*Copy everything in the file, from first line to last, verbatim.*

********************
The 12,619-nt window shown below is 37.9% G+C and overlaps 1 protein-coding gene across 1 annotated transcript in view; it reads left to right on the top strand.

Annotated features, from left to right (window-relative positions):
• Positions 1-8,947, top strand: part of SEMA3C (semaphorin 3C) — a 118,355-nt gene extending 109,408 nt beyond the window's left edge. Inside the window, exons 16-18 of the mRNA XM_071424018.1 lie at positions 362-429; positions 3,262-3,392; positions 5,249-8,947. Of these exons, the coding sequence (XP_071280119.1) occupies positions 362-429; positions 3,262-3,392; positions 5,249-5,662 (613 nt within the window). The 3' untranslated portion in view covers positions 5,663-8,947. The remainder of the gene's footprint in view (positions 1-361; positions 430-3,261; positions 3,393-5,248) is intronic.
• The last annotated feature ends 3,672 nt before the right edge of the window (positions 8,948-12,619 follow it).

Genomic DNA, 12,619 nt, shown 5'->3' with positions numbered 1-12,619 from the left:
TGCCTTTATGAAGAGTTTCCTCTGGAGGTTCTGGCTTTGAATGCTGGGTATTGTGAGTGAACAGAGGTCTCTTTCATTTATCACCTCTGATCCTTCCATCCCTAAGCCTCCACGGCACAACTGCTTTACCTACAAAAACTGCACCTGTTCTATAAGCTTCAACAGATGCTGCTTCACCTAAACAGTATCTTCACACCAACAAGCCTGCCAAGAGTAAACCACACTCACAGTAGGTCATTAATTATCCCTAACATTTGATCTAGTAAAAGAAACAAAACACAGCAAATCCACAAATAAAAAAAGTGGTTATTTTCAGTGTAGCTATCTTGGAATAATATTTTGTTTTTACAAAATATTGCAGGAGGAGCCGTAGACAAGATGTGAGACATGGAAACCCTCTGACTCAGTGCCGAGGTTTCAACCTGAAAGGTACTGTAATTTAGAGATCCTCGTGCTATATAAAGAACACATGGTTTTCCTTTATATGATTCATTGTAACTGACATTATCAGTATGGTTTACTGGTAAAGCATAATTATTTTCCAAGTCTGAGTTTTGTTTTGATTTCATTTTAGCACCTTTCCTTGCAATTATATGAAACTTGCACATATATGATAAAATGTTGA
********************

The 12,619-nt window shown below is 37.9% G+C and overlaps 1 protein-coding gene across 1 annotated transcript in view; it reads left to right on the top strand.

Annotated features, from left to right (window-relative positions):
• Positions 1-8,947, top strand: part of SEMA3C (semaphorin 3C) — a 118,355-nt gene extending 109,408 nt beyond the window's left edge. Inside the window, exons 16-18 of the mRNA XM_071424018.1 lie at positions 362-429; positions 3,262-3,392; positions 5,249-8,947. Of these exons, the coding sequence (XP_071280119.1) occupies positions 362-429; positions 3,262-3,392; positions 5,249-5,662 (613 nt within the window). The 3' untranslated portion in view covers positions 5,663-8,947. The remainder of the gene's footprint in view (positions 1-361; positions 430-3,261; positions 3,393-5,248) is intronic.
• The last annotated feature ends 3,672 nt before the right edge of the window (positions 8,948-12,619 follow it).

Genomic DNA, 12,619 nt, shown 5'->3' with positions numbered 1-12,619 from the left:
TGCCTTTATGAAGAGTTTCCTCTGGAGGTTCTGGCTTTGAATGCTGGGTATTGTGAGTGAACAGAGGTCTCTTTCATTTATCACCTCTGATCCTTCCATCCCTAAGCCTCCACGGCACAACTGCTTTACCTACAAAAACTGCACCTGTTCTATAAGCTTCAACAGATGCTGCTTCACCTAAACAGTATCTTCACACCAACAAGCCTGCCAAGAGTAAACCACACTCACAGTAGGTCATTAATTATCCCTAACATTTGATCTAGTAAAAGAAACAAAACACAGCAAATCCACAAATAAAAAAAGTGGTTATTTTCAGTGTAGCTATCTTGGAATAATATTTTGTTTTTACAAAATATTGCAGGAGGAGCCGTAGACAAGATGTGAGACATGGAAACCCTCTGACTCAGTGCCGAGGTTTCAACCTGAAAGGTACTGTAATTTAGAGATCCTCGTGCTATATAAAGAACACATGGTTTTCCTTTATATGATTCATTGTAACTGACATTATCAGTATGGTTTACTGGTAAAGCATAATTATTTTCCAAGTCTGAGTTTTGTTTTGATTTCATTTTAGCACCTTTCCTTGCAATTATATGAAACTTGCACATATATGATAAAATGTTGA